Reuters Health Information (2009-04-07): Delaying anti-HIV therapy may prevent complete immune reconstitution
Delaying anti-HIV therapy may prevent complete immune reconstitution
Last Updated: 2009-04-07 8:00:49 -0400 (Reuters Health)
NEW YORK (Reuters Health) - Patients with HIV who are not started on highly activate antiretroviral therapy (HAART) until their CD4+ cell count dips below 200 cells/mm� may not achieve a normal CD4+ cell count, even after a decade of otherwise effective treatment, US investigators report in the March 15 issue of Clinical Infectious Diseases.
"A persistently low CD4+ cell count during treatment is associated with increased risk of both AIDS- and non-AIDS-related events (e.g., cardiovascular disease, liver disease, and cancer," Dr. Steven G. Deeks at the University of California, San Francisco, and co-authors point out. Only after counts are maintained above 500 cells/mm� is a patient considered to have a normalized immune status.
The research team evaluated 366 patients who had maintained plasma HIV RNA levels no higher than 1000 copies/mL for at least 4 years after starting therapy. Median follow-up was 7.5 years, with nearly a quarter of subjects followed for more than 10 years.
Almost all patients (95%) who started therapy with a CD4+ cell count of at least 300 cells/mm� were able to attain a CD4+ cell count at least 500 cells/mm�, the team reports. However, "44% of patients who started with a CD4+ cell count less than 100 cells/mm� and 25% of patients who started therapy with a CD4+ cell count of 100-200 cells/mm� were unable to achieve a CD4+ cell count greater than 500 cells/mm�."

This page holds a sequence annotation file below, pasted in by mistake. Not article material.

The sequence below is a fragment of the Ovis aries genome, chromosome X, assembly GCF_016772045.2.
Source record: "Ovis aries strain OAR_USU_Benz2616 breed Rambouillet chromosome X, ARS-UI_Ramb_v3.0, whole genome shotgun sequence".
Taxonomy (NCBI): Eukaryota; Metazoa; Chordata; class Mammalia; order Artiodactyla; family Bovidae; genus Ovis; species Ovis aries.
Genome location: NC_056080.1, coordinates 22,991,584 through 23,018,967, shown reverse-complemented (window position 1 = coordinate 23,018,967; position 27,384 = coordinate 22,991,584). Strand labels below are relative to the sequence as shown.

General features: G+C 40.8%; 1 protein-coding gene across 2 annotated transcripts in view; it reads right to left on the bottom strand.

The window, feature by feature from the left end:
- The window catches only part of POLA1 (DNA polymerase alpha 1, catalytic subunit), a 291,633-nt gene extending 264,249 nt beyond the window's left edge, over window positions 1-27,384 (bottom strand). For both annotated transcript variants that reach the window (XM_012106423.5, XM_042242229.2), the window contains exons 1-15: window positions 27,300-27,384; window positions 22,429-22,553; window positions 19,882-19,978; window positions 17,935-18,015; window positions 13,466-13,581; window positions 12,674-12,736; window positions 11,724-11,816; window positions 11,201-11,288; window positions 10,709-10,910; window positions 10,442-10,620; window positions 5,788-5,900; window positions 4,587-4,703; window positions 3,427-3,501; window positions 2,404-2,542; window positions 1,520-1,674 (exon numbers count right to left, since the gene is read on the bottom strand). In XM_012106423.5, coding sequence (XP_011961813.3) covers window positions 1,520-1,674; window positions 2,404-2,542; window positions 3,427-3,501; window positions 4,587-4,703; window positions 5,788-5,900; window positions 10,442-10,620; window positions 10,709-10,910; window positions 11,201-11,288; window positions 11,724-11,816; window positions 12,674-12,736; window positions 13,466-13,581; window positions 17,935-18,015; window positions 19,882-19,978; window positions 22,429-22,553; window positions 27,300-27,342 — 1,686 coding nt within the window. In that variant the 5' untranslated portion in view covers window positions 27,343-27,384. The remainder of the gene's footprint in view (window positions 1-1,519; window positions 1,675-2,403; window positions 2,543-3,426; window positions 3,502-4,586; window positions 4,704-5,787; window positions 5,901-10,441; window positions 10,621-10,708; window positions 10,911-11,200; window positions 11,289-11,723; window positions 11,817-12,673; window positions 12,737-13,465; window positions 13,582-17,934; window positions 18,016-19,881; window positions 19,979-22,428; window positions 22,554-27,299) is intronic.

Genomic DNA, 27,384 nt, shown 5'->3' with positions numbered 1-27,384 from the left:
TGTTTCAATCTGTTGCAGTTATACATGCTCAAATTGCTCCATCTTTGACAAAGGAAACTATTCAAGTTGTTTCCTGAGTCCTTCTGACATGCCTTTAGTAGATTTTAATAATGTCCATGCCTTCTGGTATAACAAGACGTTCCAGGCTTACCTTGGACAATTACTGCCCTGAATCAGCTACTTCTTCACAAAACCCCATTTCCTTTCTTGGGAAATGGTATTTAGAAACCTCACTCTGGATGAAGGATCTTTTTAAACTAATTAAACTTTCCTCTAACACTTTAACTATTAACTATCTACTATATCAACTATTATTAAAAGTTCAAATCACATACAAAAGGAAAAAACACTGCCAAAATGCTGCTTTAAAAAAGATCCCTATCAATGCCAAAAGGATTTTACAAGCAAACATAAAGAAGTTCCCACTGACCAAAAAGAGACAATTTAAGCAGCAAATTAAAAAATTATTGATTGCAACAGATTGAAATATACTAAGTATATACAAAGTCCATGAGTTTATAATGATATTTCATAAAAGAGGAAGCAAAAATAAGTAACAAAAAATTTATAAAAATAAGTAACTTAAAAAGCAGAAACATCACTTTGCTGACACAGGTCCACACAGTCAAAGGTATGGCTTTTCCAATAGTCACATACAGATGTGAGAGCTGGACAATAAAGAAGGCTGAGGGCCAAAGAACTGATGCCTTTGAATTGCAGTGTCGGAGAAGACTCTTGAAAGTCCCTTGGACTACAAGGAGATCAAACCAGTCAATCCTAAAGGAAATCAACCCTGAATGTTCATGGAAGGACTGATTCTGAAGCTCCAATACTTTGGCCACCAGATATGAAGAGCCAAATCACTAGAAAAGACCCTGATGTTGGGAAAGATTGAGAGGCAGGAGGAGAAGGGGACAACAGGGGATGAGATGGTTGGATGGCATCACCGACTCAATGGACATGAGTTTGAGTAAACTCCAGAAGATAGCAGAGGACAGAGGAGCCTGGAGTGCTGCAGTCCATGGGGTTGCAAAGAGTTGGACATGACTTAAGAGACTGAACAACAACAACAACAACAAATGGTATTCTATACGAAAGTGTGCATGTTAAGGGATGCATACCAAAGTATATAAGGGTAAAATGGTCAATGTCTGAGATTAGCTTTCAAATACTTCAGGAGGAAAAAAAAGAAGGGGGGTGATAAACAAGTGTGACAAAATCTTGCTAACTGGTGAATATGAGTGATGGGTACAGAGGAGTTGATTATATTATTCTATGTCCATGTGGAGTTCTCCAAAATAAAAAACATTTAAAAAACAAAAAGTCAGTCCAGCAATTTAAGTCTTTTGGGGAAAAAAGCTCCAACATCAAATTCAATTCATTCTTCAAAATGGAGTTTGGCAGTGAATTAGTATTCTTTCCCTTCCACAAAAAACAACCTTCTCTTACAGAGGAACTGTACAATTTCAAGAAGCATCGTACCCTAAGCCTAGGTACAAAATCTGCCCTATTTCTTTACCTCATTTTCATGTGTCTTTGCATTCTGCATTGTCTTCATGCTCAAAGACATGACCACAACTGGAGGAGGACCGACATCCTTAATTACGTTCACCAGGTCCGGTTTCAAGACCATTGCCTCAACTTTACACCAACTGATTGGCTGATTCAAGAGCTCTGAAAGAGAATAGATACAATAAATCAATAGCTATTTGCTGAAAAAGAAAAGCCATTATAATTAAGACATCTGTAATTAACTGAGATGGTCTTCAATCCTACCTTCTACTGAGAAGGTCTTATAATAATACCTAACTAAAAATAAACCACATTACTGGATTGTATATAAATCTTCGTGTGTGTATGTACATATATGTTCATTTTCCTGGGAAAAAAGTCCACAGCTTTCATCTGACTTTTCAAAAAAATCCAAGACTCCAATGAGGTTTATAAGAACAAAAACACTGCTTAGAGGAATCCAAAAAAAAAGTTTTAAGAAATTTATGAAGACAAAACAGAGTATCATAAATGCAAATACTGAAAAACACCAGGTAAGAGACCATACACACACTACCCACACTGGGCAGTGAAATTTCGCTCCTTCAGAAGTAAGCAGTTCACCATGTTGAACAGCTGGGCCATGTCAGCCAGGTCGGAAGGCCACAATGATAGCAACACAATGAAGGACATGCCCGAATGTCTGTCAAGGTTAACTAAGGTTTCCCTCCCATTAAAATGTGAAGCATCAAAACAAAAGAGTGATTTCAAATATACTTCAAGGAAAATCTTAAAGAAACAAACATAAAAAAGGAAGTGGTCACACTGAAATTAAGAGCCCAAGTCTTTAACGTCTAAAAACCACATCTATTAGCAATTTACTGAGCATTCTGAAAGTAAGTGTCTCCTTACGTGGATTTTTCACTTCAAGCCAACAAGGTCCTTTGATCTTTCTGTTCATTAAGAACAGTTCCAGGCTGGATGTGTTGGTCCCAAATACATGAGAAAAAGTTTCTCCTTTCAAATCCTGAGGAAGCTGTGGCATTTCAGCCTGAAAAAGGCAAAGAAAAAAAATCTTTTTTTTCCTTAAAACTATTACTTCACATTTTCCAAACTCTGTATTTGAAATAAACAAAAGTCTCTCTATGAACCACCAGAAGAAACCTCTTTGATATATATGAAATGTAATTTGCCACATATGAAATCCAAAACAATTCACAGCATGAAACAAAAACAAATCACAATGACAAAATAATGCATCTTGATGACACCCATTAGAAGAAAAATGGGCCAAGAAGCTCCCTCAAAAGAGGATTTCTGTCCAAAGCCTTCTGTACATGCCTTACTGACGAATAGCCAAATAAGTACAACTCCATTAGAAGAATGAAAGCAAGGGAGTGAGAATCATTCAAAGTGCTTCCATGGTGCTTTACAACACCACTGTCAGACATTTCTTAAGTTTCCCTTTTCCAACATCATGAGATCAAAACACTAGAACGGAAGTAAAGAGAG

Dr. Deeks and colleagues say "novel immune-based therapeutic approaches may be necessary to restore immunocompetence in these individuals."
In a related editorial, Drs. Boris Julg and Bruce D. Walker at Massachusetts General Hospital, Charlestown, note that major treatment guidelines recommend starting antiretroviral therapy when CD4+ cells counts fall below 350 cells/mm� -- difficult advice to follow in impoverished countries.
"However," they predict, "adequate early therapy, leading to more-complete immune reconstitution, may save resources because of the resulting lower incidence of opportunistic infections and reduced need for medical care."
Clin Infect Dis 2009; 48:787-797.